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Miranda’s Story

07 Mar 2018 by Krystal Barter
Miranda’s Story

My name’s Miranda and this is my story.

I am nearly 38yrs old, and I live in Wollongong NSW with my partner and our 2yr old daughter, with another little girl on the way.

I lost my Mum to breast cancer when I was 11. She was way taken from us way too young, passing away at the age of 41, after fighting for many years prior. The loss of your Mum is a loss you never recover from. Time does heal, however nothing will fill that void in your life. I then lost my Nan to breast cancer a few years later.

I was diagnosed with BRCA1 when I was 18yrs old. This was long before it was as known as what it is today- long before Angelina.

It was my Aunty (mum’s sister), that first spoke to me about genetic testing. Again, little was known, but she had discovered that she had the gene. And once tested, I was with her. I was diagnosed with the gene young, and at the time, there felt like was little to no support for someone like me. I left to travel the world and came back to Australia, many years later, after losing my beautiful Aunt, also to cancer.

It was at that point I was ready to act on my diagnosis.It had wiped out most of the women in my life and I was determined to not be the next. At the age of 26, I opted for a prophylactic bilateral mastectomy with reconstruction. That time in my life is still hazy, I was on a mission. A mission to not be another member of our family lost to cancer. To not be someone to await what seemingly felt like my fate. I didn’t want to succumb to a statistic.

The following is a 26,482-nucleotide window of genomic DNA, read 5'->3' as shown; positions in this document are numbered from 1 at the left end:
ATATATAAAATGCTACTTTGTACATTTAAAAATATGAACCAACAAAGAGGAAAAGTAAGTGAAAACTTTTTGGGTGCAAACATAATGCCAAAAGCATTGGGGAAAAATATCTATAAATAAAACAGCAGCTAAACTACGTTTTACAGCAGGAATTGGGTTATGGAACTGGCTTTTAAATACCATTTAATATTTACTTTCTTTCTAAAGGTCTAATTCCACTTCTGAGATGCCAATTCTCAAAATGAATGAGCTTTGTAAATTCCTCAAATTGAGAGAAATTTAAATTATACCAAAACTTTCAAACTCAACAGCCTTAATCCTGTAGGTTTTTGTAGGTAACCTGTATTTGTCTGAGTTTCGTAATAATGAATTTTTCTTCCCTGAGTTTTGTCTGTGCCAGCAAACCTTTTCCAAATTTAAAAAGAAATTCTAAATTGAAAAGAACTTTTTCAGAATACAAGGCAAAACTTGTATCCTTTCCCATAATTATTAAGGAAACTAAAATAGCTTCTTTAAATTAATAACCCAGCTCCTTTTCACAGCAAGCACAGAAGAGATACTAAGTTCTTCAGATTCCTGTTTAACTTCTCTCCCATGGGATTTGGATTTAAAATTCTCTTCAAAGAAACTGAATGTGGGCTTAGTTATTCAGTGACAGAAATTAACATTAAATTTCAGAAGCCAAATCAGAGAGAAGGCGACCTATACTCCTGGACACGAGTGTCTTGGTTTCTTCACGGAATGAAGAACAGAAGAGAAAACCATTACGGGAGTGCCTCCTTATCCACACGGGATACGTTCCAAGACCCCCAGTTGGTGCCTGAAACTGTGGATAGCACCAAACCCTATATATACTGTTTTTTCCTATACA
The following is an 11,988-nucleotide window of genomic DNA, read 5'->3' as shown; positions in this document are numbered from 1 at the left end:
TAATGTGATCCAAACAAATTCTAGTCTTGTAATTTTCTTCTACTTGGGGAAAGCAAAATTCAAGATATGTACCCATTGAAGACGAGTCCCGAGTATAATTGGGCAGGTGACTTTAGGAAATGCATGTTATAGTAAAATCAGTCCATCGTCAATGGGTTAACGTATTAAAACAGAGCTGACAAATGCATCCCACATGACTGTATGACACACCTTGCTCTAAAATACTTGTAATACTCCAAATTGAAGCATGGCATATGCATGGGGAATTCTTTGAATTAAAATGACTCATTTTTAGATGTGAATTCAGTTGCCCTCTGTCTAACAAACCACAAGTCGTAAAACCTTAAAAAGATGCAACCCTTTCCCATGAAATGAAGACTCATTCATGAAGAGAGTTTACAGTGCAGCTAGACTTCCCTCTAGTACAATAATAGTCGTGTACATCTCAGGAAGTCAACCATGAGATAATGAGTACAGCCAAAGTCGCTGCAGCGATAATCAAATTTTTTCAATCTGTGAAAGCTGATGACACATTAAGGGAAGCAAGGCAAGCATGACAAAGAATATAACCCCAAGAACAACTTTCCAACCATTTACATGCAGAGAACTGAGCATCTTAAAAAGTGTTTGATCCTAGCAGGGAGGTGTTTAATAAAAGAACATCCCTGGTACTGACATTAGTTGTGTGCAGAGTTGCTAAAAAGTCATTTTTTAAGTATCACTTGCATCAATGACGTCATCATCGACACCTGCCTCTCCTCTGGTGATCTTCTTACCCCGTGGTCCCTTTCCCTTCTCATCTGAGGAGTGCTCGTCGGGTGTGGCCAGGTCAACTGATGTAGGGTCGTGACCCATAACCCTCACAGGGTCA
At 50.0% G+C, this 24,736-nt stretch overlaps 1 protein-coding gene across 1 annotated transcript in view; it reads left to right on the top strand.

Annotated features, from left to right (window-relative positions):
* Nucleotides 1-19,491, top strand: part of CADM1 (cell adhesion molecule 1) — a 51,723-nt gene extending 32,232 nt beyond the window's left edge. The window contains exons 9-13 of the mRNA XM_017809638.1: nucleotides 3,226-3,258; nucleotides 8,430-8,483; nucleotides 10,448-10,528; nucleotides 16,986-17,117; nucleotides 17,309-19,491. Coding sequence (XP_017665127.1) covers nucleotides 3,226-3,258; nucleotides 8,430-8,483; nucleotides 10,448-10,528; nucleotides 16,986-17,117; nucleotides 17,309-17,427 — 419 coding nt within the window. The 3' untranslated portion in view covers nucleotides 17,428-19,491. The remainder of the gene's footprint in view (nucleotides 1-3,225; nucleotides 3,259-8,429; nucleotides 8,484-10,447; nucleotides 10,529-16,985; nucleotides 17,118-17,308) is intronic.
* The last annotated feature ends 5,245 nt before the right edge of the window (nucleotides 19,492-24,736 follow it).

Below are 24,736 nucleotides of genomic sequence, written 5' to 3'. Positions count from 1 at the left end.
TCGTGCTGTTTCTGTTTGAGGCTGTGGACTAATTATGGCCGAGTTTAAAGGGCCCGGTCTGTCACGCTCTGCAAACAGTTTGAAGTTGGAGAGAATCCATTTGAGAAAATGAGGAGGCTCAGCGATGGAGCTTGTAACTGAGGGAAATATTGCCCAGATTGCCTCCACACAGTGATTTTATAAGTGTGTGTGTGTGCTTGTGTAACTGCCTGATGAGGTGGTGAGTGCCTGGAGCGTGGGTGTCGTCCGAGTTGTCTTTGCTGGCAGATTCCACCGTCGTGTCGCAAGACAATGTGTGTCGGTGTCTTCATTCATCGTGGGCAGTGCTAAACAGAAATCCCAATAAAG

My decision for surgery, albeit the hardest decision in my life to date, was the right one. It was a long journey back after surgery, the recovery physically and emotionally was tough. It has taken me many, many years to be comfortable in my own skin again.

That was nearly 12 years ago now. Looking back, I didn’t have anywhere close to the support that I wish I had. And the support I believe everyone should have, in this type of journey. I muddled through and kept telling myself that I had made the right decision. But ultimately, it was that decision that has enabled me, to be around for longer. I will have a better chance to be able to watch my daughters grow up, something my Mum didn’t get to do.

One day, my girls will be tested for the gene, they will be aware. They will know their risk. As I believe everyone should. But the difference being, they will know their risk, in a community of individuals, that support, educate, that love, and that hold each other up high.

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